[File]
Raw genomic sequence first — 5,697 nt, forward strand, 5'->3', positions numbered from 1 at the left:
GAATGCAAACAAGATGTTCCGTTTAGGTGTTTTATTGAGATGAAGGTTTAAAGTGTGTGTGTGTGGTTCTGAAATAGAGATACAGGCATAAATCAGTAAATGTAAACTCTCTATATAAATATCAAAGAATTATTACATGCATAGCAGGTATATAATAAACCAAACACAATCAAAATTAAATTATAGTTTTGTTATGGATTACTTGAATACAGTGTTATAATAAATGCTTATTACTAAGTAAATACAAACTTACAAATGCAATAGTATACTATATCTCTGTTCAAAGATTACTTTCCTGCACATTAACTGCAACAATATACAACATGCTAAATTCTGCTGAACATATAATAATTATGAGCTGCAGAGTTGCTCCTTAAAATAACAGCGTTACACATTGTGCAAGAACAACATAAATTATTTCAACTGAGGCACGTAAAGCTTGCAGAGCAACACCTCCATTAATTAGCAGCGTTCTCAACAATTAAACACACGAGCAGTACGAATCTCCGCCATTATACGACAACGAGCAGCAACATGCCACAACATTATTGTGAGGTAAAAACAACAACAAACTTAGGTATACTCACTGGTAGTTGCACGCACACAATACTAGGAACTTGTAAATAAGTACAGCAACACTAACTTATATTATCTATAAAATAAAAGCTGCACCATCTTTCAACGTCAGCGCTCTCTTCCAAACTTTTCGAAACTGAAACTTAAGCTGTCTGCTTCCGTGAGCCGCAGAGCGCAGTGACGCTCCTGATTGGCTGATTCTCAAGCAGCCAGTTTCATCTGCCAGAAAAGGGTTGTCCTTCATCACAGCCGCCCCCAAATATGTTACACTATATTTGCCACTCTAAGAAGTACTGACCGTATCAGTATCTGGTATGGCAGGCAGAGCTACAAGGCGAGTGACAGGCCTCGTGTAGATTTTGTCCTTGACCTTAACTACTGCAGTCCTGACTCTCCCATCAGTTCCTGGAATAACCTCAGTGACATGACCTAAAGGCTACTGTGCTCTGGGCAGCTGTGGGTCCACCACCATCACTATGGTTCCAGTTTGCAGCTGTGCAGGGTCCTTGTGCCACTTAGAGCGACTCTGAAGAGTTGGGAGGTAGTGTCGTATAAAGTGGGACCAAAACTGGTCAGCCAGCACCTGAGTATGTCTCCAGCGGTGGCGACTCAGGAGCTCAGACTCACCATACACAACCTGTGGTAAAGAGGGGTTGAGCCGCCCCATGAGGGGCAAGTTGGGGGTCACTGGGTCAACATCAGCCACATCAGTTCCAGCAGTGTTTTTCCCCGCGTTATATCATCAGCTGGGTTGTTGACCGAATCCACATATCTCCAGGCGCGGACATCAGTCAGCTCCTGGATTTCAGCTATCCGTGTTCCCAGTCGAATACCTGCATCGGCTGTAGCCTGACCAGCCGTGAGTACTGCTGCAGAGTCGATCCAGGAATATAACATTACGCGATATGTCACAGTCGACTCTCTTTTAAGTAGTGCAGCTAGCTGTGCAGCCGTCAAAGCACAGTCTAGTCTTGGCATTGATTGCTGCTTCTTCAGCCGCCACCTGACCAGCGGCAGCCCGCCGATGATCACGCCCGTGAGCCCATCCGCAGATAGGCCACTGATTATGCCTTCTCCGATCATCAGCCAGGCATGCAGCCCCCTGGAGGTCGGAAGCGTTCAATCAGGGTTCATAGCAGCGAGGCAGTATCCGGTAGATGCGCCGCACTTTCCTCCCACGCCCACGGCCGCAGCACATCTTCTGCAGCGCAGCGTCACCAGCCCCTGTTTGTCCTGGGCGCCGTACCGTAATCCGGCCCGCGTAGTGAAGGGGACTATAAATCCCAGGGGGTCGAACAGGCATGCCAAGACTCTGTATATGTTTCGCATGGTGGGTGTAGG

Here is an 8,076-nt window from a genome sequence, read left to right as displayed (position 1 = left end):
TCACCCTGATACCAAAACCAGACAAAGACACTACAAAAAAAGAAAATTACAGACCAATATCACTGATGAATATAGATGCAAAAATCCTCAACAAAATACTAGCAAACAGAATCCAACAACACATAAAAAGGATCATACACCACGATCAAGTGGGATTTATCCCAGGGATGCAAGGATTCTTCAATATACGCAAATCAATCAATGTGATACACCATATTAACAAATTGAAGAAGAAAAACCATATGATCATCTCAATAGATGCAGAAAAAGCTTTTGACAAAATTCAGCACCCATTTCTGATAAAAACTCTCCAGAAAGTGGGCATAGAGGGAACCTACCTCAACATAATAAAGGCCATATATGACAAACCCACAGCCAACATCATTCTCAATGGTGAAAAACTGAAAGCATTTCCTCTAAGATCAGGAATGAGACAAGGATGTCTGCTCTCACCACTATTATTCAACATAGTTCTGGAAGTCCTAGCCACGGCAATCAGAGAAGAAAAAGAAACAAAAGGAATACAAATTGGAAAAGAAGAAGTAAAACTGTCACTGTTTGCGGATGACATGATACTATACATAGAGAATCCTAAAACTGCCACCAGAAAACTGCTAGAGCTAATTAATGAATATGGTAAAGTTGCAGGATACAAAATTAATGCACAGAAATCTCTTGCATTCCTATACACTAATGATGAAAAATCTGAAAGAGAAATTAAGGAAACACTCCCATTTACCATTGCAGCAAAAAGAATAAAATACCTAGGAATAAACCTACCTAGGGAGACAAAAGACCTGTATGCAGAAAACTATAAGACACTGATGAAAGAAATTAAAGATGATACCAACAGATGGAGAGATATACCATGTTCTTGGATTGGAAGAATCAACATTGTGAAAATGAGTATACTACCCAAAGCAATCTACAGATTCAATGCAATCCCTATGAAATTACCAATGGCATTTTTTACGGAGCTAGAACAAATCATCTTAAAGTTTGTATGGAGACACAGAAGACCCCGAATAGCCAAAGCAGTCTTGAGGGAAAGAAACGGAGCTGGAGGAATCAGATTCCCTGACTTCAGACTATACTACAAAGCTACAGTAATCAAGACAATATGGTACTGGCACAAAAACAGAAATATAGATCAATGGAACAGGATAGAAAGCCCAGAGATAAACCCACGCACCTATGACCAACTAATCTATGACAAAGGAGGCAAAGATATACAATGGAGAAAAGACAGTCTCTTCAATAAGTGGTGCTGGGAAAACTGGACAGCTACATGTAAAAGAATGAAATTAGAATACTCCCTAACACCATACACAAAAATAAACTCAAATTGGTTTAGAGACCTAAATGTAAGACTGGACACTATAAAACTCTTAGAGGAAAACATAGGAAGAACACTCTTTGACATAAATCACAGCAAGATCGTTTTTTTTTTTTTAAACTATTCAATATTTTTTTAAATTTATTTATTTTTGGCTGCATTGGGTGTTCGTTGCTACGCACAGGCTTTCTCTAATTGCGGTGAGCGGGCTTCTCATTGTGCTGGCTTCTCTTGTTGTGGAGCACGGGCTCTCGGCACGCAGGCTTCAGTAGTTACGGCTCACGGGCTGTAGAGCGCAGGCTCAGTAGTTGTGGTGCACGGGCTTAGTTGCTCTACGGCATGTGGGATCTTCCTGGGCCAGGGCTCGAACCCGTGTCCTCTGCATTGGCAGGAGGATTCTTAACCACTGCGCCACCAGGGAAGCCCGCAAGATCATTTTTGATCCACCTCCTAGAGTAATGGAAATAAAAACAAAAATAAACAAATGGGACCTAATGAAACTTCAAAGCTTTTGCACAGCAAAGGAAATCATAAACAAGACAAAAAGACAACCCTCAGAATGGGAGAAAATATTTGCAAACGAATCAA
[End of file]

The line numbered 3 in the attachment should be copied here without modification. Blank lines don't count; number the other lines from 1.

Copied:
Here is an 8,076-nt window from a genome sequence, read left to right as displayed (position 1 = left end):